It became increasingly clear that no change was going to come from the administration, so if there was any hope of productive conversations or true change at the school, it would have to organically come from the students themselves. We decided to institute two theatre workshops a week and, relying heavily upon the work of Augusto Boal, we tackled issues of injustice at the school in an embodied manner and facilitated the creation of a strong student community where open dialogue became the norm. Theatre of the Oppressed, which was created by Boal, draws inspiration from the work of educator Paulo Freire. This theatrical form has many branches including forum theatre, image theatre, newspaper theatre, and a wide variety of games. All techniques help facilitate social and political change and emphasize the power of marginalized communities. The administration saw a theatre club as a benign activity, but little did they know that through games and acting exercises, the very status quo was being challenged.
Our youth theatre company Underground Theatre stayed true to its name, drawing inspiration from the underground arts movement that flourished in the Czech Republic during Communism. In a school culture focused solely on achievement, we developed a pedagogy that veered into unfamiliar territory by emphasizing compassion and community above all else. For several hours a week, students from diverse classes and social groups gathered together to seriously commit to the radical possibilities found within theatrical play. Most of these students had no prior theatrical experience, and it was beautiful to watch them blossom from tentative participants to confident collaborators. We worked on building ensemble through the use of many games and activities found in Augusto Boal’s book Games for Actors and Non-Actors, as well as utilizing additional improv and devising techniques. The school’s leadership fostered a culture of disengagement from any issues of inequality, but through theatre, students were offered the opportunity to acknowledge injustice and learn to work collaboratively and empathetically towards change.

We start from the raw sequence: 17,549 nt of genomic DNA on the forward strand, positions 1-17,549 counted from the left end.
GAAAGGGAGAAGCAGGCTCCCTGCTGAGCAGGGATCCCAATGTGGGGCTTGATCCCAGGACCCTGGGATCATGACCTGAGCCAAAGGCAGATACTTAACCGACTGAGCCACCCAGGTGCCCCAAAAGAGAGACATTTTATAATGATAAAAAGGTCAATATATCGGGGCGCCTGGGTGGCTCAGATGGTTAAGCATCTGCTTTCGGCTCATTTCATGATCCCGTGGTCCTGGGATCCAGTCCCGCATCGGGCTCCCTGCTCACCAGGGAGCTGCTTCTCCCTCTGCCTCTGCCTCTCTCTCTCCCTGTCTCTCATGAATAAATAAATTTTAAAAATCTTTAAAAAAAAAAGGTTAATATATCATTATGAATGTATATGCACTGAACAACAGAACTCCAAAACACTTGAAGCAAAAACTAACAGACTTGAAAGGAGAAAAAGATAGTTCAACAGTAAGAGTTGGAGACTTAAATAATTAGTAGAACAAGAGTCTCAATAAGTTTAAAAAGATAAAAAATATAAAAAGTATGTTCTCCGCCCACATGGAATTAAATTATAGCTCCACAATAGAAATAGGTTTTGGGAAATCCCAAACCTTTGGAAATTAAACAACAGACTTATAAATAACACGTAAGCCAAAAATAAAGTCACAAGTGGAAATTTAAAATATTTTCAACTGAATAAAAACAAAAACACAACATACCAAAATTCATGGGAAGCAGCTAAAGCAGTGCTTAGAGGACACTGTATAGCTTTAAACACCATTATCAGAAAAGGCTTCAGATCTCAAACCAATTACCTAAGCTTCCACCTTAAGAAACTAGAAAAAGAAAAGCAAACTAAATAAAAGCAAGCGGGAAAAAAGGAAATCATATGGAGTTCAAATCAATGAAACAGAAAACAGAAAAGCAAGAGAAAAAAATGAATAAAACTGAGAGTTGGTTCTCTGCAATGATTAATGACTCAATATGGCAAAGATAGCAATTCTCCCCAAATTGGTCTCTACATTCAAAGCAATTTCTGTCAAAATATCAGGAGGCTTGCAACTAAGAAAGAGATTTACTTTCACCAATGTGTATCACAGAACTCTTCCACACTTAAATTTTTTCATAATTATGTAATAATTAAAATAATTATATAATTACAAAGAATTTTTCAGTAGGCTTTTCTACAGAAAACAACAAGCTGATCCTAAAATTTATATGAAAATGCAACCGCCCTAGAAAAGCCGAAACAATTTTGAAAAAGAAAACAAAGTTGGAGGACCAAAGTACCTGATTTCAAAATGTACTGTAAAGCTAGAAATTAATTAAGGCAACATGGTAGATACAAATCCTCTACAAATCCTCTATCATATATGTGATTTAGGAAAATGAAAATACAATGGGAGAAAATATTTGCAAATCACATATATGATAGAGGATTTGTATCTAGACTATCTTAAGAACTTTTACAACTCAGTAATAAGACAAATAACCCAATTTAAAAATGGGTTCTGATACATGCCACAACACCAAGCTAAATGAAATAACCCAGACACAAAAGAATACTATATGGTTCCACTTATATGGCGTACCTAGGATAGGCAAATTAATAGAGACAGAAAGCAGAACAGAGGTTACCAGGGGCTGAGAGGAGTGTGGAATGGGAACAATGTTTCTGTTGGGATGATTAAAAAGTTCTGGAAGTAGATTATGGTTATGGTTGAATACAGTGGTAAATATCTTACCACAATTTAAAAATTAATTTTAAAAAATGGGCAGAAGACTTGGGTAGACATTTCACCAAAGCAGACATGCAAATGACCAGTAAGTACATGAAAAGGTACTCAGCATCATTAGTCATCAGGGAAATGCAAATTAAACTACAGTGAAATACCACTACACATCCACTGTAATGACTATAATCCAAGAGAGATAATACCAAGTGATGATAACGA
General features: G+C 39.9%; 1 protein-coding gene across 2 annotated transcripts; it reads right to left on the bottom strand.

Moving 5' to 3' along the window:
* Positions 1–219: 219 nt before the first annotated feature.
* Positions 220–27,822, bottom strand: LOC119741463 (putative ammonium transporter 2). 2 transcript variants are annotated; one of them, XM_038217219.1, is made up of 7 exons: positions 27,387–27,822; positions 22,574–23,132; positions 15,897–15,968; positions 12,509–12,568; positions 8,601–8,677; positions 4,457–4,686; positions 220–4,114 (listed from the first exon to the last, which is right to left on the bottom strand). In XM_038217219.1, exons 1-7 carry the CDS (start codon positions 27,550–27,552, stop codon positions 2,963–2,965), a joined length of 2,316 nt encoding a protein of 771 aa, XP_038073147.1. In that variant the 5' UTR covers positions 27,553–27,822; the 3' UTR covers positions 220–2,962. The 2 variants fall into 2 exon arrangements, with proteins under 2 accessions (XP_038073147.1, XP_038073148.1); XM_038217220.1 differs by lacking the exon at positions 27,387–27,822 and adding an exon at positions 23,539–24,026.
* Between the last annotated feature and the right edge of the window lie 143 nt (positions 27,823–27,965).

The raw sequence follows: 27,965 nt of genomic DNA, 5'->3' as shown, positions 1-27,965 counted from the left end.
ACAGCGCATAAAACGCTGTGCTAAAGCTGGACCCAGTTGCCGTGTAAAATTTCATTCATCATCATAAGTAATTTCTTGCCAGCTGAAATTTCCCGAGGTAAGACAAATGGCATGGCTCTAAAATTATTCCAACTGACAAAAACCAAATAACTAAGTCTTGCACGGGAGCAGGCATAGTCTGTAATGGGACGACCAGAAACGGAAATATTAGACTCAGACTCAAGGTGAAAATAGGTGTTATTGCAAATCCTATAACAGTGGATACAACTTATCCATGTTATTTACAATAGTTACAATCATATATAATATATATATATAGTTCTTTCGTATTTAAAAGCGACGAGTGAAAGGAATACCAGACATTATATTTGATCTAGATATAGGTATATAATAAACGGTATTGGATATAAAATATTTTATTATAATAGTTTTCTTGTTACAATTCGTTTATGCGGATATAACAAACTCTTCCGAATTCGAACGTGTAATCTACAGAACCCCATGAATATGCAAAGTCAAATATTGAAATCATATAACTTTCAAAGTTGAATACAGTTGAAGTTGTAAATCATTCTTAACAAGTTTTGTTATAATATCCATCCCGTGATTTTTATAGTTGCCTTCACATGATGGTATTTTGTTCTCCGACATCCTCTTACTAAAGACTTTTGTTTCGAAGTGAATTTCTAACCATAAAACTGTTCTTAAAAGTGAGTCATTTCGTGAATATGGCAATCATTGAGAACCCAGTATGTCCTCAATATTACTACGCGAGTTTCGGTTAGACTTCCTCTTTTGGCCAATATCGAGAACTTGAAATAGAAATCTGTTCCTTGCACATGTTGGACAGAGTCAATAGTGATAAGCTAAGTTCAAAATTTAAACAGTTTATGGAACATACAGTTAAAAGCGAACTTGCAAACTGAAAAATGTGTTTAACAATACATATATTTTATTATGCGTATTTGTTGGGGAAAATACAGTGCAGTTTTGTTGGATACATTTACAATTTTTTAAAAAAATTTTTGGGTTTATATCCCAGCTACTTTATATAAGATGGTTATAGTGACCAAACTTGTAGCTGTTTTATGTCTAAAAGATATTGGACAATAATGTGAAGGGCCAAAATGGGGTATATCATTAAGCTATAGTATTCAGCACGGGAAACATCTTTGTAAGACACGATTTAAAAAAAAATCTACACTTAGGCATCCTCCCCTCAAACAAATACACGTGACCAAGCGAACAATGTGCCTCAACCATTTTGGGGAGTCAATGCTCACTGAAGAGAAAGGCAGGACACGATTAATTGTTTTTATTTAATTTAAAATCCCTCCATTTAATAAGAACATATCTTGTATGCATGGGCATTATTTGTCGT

Theatre is currently serving as a tool of social change in the Czech Republic, but perhaps it is not being offered to those communities that might need it most.
The Czech people are no strangers to oppression, yet throughout their complex history, they have always survived and resisted through the arts. When the Communist regime controlled the minutiae of life, the theatre became a hub of revolutionary activity, though at times political messages had to be presented somewhat clandestinely. The theatre became a space where true counter-cultural community could develop and an alternative narrative could be presented. Vaclav Havel, a prominent dissident and the first Czech president following the Velvet Revolution, was himself first known as a playwright, and when the revolution occurred, it was first announced in the local theatres.
Though now a relatively stable democracy, the Czech Republic, like many other nations, is experiencing a rise in populism. Hate groups are growing in prominence and xenophobic rhetoric is presented more and more openly by politicians and common people alike. The theatre community, especially in large cities like Prague and Brno, is organizing and responding to this looming threat, often working in collaboration with local activist groups and community organizers. Divadlo Archa (Archa Theatre) is one such theatre in Prague that is particularly known for productions that critically approach social issues and use applied theatre techniques to create work alongside marginalized communities. Yet, there is undoubtedly a great difference between the liberal theatre-going audiences of Prague and the blue-collar Czech communities living near the Eastern borders. Theatre is currently serving as a tool of social change in the Czech Republic, but perhaps it is not being offered to those communities that might need it most.